Would Cameron mind a coalition?


by Rumbold
24th November, 2009 at 4:20 pm    

The Liberal Democrat leader Nick Clegg has suggested that if there was to be a hung parliament (i.e. one in which no party controls more than 50% of the seats), the Liberal Democrats would support the Conservatives instead of Labour. Whilst David Cameron would seemingly prefer a strong Conservative government, would he (privately) bemoan a coalition government? I think not.

Most people recognise that the Conservatives are ahead for two reasons. First is the anti-Labour vote (anyone but…) and second is the successful detoxification of the Conservative brand by David Cameron (people feel able to vote Conservative again). The second of these reasons would be under threat in a Conservative government, as the more hardline elements of the party would push for measures that would put off some moderates/independents. This is where the Liberal Democrats come in.

A Conservative-Lib Dem coalition government would have David Cameron as prime minister, and would have a Conservative home secretary. This would allow the government to reassure voters that they will be tough on crime and so forth. Vince Cable would probably be chancellor, because he is both popular and relatively fiscally conservative. Yet where the Liberal Democrats would demand most control would be over issues like the environment, which are precisely the sort of issues that Mr. Cameron needs to keep away from the more hardline members of his party. Thus the Lib Dems would act as a natural moderating influencing on an incoming Conservative government, leaving Mr. Cameron to complain (in public) about his hands being tied over certain issues.

Europe would be interesting though.


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  1. Leon Green

    RT @pickledpolitics Blog post:: Would Cameron mind a coalition? http://bit.ly/6kWtfT


  2. pickles

    Blog post:: Would Cameron mind a coalition? http://bit.ly/6kWtfT




  1. darrellg — on 24th November, 2009 at 7:30 am  

    And that is why it would be madness for the Lib Dems to do this….

  2. meralhusseinece — on 24th November, 2009 at 7:58 am  

    Sorry Rumbold, Nick Clegg didn't actually say that he would support a Conservative government.
    These are his acutal words:

    “I think it is an inevitable fact, it is just stating the obvious, the party which has got the strongest mandate from the British people will have the first right to seek to govern.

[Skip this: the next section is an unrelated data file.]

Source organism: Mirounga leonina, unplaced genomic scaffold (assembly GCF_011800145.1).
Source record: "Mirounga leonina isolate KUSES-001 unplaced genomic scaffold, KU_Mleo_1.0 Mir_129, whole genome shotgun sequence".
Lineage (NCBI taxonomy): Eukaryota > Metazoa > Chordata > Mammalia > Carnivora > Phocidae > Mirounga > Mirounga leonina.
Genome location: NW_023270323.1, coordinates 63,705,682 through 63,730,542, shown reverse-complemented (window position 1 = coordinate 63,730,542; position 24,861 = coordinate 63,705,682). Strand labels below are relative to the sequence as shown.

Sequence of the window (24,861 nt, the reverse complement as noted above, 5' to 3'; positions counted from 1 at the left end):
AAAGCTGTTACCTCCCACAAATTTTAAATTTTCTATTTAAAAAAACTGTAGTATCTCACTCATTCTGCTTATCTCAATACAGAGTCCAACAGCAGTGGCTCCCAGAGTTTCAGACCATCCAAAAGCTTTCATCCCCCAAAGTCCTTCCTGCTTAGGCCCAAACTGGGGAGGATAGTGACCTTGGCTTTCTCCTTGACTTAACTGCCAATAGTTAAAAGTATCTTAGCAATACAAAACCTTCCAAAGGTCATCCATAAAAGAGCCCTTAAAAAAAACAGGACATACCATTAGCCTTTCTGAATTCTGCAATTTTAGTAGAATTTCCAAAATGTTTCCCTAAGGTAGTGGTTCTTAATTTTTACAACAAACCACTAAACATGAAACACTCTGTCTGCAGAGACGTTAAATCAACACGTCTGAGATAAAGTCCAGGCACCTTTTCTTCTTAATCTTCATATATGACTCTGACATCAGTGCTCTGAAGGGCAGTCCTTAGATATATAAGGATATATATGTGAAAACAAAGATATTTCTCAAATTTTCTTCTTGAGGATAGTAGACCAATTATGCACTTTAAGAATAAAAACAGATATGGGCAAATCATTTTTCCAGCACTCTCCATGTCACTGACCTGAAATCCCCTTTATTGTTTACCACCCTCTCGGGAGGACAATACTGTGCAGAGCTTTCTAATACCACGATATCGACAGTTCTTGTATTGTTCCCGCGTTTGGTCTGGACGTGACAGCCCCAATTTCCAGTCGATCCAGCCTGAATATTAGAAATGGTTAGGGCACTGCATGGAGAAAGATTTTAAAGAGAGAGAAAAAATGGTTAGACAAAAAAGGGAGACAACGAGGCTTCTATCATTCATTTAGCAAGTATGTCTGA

“I start from a very simple first principle – it is not Gordon Brown or David Cameron or Nick Clegg who are kingmakers in British politics – it's the British people.

    So the votes of the British people are what should determine what happens afterwards.

    Whichever party have the strongest mandate from the British people, it seems to me obvious in a democracy they have the first right to seek to try and govern, either on their own or with others.”

  3. Leon — on 24th November, 2009 at 8:02 am  

    If this came to pass it would also give the Blue Doves a taste of power and tempt them to defect…

  4. Rumbold — on 24th November, 2009 at 8:15 am  

    meralhusseinece:

    He didn't state it, but rather suggested it. Since the Conservatives are almost certain to do better than Labour, he words are clear: the Lib Dems would work with the Tories.

  5. Leon — on 24th November, 2009 at 8:15 am  

    If this came to pass it would also give the Blue Doves a taste of power and tempt them to defect…

  6. soru12 — on 24th November, 2009 at 10:36 am  

    Whichever party have the strongest mandate from the British people, it seems to me obvious in a democracy they have the first right to seek to try and govern, either on their own or with others

    Which is all very well, but couldn't that be achieved more simply, reliably and with less effort all round by simply winding up the Lib Dems and withdrawing from the campaign?

  7. Shatterface — on 24th November, 2009 at 11:28 am  

    Whichever party wins under FPTP they DON'T have a mandate, they simply have more votes than any of the other parties.

    New Labour never had a 'mandate' to take us to war or to repeal liberties that have stood us good stead for centuries and it's extremely unlikely the Conservatives will be given a 'mandate' to continue New Labour's 'good works'.

  8. James Graham — on 24th November, 2009 at 6:26 pm  

    Nick Clegg has suggested that if there was to be a hung parliament (i.e. one in which no party controls more than 50% of the seats), the Liberal Democrats would support the Conservatives instead of Labour.

    Er, no he hasn’t. The press has.

    The number one reason why the Lib Dems are unlikely to ever go into coalition with the Tories? A Tory Home Secretary. End of.

  9. meralhusseinece — on 25th November, 2009 at 2:59 pm  

    It may be an interpretation, but its far from clear

  10. robs_uncle — on 25th November, 2009 at 5:11 pm  

    Re: 'These are his acutal words: “I think it is an inevitable fact, it is just stating the obvious, the party which has got the strongest mandate from the British people will have the first right to seek to govern.'

    'Mandates' could mean either 'votes' or 'seats' so this remark actually tells us nothing.

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